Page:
'MORfree' rose Description
Photo courtesy of Vintage Rosery
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White, near white or white blend Miniature.
Registration name: MORfree
White and yellow, yellow center. Mild fragrance. Average diameter 1.5". Small, double (17-25 petals), borne mostly solitary, in small clusters, high-centered to cupped, high-centered to flat bloom form. Prolific, continuous (perpetual) bloom throughout the season. Small, pointed, ovoid buds.
Medium, bushy, dense, thornless (or almost). Small, semi-glossy, medium green, dense foliage.
Height of 2' to 3' (60 to 90 cm). Width of 2' to 3' (60 to 90 cm).
USDA zone 6b and warmer. Can be used for beds and borders, container rose, cut flower, garden, hedge, landscape, rock garden, shrub or specimen. Vigorous. can be grown as a shrub. flowers drop off cleanly. shade tolerant. Disease susceptibility: disease resistant. Spring Pruning: Remove old canes and dead or diseased wood and cut back canes that cross. In warmer climates, cut back the remaining canes by about one-third. In colder areas, you'll probably find you'll have to prune a little more than that. Can be grown in the ground or in a container (container requires winter protection). Needs little care; relatively disease-free and quite hardy.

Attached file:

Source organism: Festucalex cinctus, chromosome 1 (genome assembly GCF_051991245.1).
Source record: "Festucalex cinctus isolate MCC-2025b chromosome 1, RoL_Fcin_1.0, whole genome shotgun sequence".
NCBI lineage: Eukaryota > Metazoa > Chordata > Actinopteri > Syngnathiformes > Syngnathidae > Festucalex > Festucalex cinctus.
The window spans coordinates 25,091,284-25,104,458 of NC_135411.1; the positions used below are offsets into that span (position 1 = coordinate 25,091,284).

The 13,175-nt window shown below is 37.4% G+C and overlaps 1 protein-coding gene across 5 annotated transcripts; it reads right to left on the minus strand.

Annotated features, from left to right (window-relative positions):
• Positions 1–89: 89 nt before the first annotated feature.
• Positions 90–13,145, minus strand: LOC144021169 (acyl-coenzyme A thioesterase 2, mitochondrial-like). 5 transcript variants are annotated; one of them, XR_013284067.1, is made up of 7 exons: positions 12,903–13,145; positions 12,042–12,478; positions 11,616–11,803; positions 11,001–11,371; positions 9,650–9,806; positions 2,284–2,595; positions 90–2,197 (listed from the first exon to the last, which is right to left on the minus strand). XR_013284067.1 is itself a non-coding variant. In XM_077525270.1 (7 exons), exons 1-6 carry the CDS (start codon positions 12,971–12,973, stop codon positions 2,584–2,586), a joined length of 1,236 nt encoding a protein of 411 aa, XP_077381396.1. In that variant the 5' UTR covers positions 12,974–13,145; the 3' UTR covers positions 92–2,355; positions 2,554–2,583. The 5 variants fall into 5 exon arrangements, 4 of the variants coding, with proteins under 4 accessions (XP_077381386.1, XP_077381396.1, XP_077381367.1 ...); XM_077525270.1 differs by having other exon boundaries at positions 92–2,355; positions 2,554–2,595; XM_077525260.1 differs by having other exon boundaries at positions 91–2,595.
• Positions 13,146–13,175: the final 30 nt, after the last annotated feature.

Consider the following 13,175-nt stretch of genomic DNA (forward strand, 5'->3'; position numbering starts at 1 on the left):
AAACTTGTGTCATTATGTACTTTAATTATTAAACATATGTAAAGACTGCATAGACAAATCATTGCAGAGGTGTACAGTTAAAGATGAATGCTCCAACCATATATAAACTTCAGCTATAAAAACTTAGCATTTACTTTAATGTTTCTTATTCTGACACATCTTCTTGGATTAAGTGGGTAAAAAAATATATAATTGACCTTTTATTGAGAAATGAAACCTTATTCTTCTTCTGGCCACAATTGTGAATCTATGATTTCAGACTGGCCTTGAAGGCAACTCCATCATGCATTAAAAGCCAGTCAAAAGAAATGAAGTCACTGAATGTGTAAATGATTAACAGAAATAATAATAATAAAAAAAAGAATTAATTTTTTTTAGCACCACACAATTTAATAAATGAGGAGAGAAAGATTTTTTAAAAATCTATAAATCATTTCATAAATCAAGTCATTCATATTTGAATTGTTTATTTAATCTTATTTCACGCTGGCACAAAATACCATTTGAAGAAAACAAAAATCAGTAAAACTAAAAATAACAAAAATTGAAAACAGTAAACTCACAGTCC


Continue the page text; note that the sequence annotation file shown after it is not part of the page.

Common Rose names for lineage: [(Rosa wichurana Crépin x Floradora) x (Little Darling x Yellow Magic (miniature, Moore 1970) )]
Ludwig's Roses says Softee is completely thornless.
Detailed parentage provided by Kim Rupert, 2005
As this rose wasn't available commercially at the time, Mr. Moore donated it to The Huntington Library in 2001 for their fund raising efforts. Kim Rupert
According to the Chamblee's Rose Nursery website, "Jefferson Rose" was found by Mark Chamblee by the side of the road in Jefferson, Texas, not far from the Arkansas-Louisiana-Texas state lines. The identification of "Jefferson Rose" as 'Softee' is conclusive. An April 2011 comparison of ISSR gel strips of "Jefferson" and 'Softee' by Margaret Staelens shows no differences in marker bands. Margaret Digmann, David C. Zlesak and Scott Ballantyne, of University of Wisconsin, River Falls, published an article in the Spring, 2012, that displayed the genetic fingerprints of both roses. See References.